Juneau has had a number of high-profile missing person cases this year, with several being reported in the last three months alone.
The disappearances don’t appear connected, according to local authorities, but the numbers are still troubling.
“We take all cases very seriously,” said Juneau Police Chief Ed Mercer in an interview. “I feel a lot of compassion for those family members when a family member is missing and it feels like nothing is being done.”
Clifford John White, 29, reported missing on Oct. 31 and last seen in Switzer Village, is the subject of current and ongoing efforts to find more information on his whereabouts. Earlier in the year, Juneau residents and search and rescue specialists searched Juneau’s trails, woods, bodies of water and neighborhoods for missing friends and family.
“We (Juneau Mountain Rescue) have had a fairly normal amount of call-outs in 2021,” said Jackie Ebert, president of JMR, in an email. “Each SAR is always unique, and Juneau is especially unique in assisting with missing persons cases because of the overlap between the urban and the remote/wilderness environment. I think the mission persons cases the past year have that in common, in that you have to balance the urban factors of searching along with immediately adjacent remote areas, both of which can hold clues, or not.”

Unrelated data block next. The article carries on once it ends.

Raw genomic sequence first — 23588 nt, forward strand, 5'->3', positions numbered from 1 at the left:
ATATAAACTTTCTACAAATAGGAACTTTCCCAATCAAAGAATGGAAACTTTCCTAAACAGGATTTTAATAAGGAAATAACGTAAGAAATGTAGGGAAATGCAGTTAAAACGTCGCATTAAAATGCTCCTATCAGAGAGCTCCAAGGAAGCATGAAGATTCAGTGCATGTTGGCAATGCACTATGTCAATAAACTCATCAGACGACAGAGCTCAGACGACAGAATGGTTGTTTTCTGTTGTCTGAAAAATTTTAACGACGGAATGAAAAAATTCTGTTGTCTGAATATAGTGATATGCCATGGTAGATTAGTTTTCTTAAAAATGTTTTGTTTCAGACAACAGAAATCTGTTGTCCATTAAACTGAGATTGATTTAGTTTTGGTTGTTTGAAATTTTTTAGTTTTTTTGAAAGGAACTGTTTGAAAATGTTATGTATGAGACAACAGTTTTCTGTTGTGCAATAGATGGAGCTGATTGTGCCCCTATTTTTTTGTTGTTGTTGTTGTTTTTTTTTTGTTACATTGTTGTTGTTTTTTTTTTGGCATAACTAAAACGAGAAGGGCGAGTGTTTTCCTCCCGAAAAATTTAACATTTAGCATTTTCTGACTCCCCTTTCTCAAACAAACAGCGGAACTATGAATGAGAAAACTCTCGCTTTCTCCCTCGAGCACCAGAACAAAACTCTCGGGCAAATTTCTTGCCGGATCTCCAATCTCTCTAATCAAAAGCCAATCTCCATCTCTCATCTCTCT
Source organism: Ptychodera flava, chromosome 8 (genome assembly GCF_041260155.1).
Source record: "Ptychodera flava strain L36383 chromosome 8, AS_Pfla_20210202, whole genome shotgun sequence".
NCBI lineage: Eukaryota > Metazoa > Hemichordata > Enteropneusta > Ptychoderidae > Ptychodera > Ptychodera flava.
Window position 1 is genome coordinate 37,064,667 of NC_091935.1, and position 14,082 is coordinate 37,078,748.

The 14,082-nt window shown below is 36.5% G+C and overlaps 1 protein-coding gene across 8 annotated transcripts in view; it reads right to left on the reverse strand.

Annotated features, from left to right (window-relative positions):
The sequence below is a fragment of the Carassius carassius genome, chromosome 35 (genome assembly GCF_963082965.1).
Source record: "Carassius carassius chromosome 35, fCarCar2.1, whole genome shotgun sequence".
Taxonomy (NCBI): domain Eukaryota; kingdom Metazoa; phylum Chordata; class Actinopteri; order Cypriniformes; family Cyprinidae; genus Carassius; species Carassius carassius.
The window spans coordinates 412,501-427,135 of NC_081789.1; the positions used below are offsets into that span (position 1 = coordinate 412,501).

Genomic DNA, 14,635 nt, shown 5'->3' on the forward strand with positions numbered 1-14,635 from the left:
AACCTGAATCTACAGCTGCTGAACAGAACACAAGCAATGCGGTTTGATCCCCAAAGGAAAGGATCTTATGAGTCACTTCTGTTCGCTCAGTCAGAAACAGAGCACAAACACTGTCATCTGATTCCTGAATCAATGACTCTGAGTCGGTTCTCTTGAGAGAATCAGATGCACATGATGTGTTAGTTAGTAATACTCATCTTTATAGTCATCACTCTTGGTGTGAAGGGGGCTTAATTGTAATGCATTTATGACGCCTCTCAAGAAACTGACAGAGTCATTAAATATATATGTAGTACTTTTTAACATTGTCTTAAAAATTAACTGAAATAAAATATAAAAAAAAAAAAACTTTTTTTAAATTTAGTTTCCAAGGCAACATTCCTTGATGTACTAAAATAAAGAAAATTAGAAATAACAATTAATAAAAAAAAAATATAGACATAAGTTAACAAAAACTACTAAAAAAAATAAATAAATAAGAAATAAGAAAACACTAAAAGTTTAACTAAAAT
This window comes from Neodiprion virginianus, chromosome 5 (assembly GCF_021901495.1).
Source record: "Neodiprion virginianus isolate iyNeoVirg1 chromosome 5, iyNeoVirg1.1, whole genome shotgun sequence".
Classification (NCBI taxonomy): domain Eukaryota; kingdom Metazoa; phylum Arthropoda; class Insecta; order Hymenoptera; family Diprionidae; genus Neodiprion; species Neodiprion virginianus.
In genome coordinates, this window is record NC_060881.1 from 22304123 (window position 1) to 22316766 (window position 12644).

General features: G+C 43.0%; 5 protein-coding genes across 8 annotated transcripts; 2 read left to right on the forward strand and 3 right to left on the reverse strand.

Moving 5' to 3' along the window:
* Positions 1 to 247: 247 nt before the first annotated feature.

All search and rescue operations in Alaska are coordinated by the Alaska State Troopers. In Juneau and the surrounding region, that usually involves assistance from organizations like Juneau Mountain Rescue, Southeast Alaska Dogs Organized for Ground Search, Juneau Police Department, or the U.S. Coast Guard. There’s also a difference between searching for a live person in distress and searching for someone who might be unconscious or deceased, said JPD’s Deputy Chief David Campbell.
“Search and rescue and search and recovery are two totally different things,” Campbell said in an interview. “The way you search (for a non-active person) has to be a lot smaller. Somebody could be 10 feet away under a blueberry bush and you’d never know.”
In the case of a recent missing person, their body was found only a short way off the road by a state employee on an unrelated task. A search and rescue case that becomes a missing person case is always looked at closely, Mercer said.
“I think because we live in the state of Alaska, the wilderness that surrounds us, it’s very easy to go into the woods and turn up missing, and very hard to find those individuals,” Mercer said. “We always look at these suspiciously. We will always investigate them.”
While not all search and rescuecases or missing person cases happen by accident, bad weather, accidents and injuries will naturally befall hikers and other outdoor enthusiasts at a higher rate. Fortunately, a lot of common-sense practices can help prevent someone from requiring the assistance of emergency personnel or search and rescue specialists, said Lt. Paul Fussey, the statewide search and rescue coordinator for the Alaska State Troopers.